As a master's degree student in Belgium in both chemical and biomedical engineering, Koen Vervaeke combined both disciplines to investigate the heart. In one project, he designed a bioreactor to grow heart valves by using the cartilage framework from a pig and a patient's own cells. The chamber mimicked the flow and pressure of blood coursing through the valve. However, he found the cardiovascular system uninspiring.
"It's basically just pumps and tubes," he says, simple engineering of this well-characterized system. "The most interesting questions in biomedical science are trying to understand the brain, the most enigmatic part of the body." So, he turned to the subject of neuroscience for his doctorate at the University of Oslo. There and as a postdoc at University College London, Vervaeke probed the building blocks of individual neurons, focusing on the ion channels that let them fire a nerve impulse and measuring how single neurons compute an input or an output—all in the confines of the petri dish.
"But I had this nagging feeling that I wanted to do things in vivo, in the intact animal. To really answer questions about how an animal senses stimuli, you have to study the brain when it is doing things it normally does," he says.
Now a Janelia junior fellow, Vervaeke uses mice to understand inhibitory interneurons, networks that act like traffic regulators of the brain, and how they are modulated by attention. Attention is part of "top-down" processing in the brain--when the brain uses things like expectations and previous experience to fill in the holes in what's happening or being seen and make sense of it. For example, if you are walking along a crowded street and see a friend, attention allows you to screen out the jumble of other, irrelevant inputs in your visual field and focus on this person's features and recognize her.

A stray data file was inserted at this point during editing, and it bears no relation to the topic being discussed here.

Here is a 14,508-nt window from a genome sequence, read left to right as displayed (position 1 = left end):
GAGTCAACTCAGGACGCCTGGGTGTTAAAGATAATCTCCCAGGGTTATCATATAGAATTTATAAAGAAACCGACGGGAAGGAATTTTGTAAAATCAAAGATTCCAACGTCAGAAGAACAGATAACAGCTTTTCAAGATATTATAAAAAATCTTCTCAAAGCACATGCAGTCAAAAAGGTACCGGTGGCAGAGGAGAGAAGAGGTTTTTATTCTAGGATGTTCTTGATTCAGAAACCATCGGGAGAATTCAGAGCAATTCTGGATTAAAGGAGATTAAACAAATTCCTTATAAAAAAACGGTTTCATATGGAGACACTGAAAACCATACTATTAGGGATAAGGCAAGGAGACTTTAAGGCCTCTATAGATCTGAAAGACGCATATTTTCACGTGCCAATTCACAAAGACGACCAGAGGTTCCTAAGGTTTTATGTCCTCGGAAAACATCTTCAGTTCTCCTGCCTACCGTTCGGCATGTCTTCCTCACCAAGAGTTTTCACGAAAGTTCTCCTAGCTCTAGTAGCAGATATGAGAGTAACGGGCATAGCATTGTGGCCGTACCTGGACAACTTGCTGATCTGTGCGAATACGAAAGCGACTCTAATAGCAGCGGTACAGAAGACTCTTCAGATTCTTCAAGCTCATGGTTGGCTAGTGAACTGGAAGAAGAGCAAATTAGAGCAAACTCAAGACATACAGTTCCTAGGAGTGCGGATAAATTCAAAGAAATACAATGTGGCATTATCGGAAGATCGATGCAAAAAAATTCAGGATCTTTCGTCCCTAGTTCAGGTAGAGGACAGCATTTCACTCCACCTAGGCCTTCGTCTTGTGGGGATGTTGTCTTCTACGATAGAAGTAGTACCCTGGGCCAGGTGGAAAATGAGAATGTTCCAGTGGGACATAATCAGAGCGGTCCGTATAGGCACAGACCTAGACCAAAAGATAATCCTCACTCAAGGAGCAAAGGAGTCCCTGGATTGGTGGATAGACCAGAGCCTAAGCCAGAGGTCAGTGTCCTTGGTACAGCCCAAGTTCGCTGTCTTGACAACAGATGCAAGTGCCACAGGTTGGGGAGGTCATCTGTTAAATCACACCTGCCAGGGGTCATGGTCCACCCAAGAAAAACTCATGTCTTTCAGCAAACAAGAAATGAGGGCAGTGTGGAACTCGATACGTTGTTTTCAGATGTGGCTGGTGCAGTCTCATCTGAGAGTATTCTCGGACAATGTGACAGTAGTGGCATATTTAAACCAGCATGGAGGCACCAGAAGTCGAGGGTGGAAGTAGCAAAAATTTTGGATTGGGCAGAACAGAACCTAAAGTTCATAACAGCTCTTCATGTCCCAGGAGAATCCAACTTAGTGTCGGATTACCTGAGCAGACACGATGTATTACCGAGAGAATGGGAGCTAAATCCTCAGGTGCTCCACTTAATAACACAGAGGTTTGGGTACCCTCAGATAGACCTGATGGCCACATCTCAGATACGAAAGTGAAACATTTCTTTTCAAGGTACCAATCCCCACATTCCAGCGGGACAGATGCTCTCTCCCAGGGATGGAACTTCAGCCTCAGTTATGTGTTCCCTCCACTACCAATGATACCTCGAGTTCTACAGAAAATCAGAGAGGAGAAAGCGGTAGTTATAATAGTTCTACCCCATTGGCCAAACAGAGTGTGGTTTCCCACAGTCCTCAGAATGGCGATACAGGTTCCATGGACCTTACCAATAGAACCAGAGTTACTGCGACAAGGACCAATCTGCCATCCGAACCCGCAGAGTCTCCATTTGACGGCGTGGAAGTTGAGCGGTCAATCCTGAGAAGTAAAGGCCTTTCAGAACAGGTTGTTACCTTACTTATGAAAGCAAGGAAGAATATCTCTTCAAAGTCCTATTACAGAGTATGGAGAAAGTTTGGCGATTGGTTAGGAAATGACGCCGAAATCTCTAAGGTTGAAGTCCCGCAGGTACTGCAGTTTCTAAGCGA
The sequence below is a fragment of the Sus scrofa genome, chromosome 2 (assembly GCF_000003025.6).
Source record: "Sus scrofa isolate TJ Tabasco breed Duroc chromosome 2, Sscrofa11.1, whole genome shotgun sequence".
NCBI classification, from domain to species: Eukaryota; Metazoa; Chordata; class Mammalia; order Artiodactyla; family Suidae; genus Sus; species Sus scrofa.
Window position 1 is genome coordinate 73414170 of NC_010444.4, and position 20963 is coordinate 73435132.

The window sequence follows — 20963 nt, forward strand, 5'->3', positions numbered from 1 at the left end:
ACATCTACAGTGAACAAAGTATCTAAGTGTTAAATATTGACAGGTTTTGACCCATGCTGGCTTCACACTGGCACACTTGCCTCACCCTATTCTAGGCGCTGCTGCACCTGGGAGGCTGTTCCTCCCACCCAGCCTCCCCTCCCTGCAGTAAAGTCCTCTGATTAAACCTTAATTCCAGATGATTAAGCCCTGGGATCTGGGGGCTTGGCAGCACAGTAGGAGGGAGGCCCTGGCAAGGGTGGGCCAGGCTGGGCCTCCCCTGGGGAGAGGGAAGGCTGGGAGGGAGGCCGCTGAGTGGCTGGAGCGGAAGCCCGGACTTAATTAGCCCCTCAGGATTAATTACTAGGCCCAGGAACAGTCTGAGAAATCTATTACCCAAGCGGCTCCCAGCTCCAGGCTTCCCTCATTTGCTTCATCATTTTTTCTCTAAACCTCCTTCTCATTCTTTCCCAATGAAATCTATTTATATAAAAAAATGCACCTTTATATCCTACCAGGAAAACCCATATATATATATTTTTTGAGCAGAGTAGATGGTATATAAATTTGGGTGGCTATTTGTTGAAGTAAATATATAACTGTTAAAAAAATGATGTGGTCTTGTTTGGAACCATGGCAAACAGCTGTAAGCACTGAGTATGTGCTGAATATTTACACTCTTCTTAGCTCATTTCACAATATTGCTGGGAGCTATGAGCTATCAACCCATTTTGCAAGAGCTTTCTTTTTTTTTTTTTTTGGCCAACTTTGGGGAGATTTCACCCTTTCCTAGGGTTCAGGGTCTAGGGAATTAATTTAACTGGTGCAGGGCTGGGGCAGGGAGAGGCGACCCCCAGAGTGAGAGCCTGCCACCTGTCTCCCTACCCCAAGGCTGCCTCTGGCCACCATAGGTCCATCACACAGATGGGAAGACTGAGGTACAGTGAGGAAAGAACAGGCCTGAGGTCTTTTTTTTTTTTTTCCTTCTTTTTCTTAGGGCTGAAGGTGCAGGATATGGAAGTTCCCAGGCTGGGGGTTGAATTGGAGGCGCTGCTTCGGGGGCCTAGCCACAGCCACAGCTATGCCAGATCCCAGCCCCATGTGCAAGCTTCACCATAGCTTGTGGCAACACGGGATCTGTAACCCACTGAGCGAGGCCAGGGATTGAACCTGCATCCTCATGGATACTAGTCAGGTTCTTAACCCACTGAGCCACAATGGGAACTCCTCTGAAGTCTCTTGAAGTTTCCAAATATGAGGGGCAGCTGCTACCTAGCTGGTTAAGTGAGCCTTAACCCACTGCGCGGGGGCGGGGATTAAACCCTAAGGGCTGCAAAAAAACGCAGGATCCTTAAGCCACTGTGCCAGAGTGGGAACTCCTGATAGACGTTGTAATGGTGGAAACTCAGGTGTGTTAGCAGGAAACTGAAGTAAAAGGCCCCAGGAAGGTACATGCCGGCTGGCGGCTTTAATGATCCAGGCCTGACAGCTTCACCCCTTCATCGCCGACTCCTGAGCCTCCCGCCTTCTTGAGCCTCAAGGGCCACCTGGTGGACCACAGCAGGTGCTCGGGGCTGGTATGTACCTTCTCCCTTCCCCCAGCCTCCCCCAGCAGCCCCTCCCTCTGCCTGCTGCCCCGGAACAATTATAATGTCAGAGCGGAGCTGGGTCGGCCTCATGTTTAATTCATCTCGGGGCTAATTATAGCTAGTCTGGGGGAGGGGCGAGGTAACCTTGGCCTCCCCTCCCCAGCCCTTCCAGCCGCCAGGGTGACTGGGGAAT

"Top-down processing is one of these things that somehow lets us interact with our environment in a much quicker manner than if we processed all the sensory information coming in through our eyes, ears, and touch," says Vervaeke.
Vervaeke wants to know how paying more or less attention to a task changes the way inhibitory neurons behave. "If information in the brain gets relayed through networks of excitatory neurons, then the inhibitory neurons are like traffic cops that can block these signals, divert them, or coordinate them."
To see how attention affects these neurons, Vervaeke has trained mice to detect a metal pole in one of two positions solely by using their whiskers--one of the mouse's most sensitive sensory organs. While the mice fix their attention on doing the task to get a reward, Vervaeke directly observes the neurons involved in the mouse's brain by peering through a microscope. The activated neurons light up with fluorescence because they harbor genetically encoded calcium activators: the more active the neuron, the higher the level of fluorescence.
He will design experiments that require either more attention to the task (e.g. the two positions of the pole are very close together) or less attention (far apart) to track where attention comes into play in the barrel cortex of the mouse brain, the area that processes sensory information coming in from the whiskers.
Vervaeke hypothesizes that the interneurons are modified by attention and figuring out how attention changes the perception of sensory information could lead long-term to a better understanding of disease states with disrupted attention, such as Alzheimer's disease, dementia, and attention deficit disorders.
"Very few people study attention on the cellular or circuit level," he says. "To show a link between attention and the properties of cells requires specialized technology such as the fluorescent calcium activators that only a few labs in the world have." He calls Janelia Farm "the best possible place" to do his research. "The whole institute is focused on the level of the brain I'm interested in and scientists here have developed the technologies needed to get at these questions."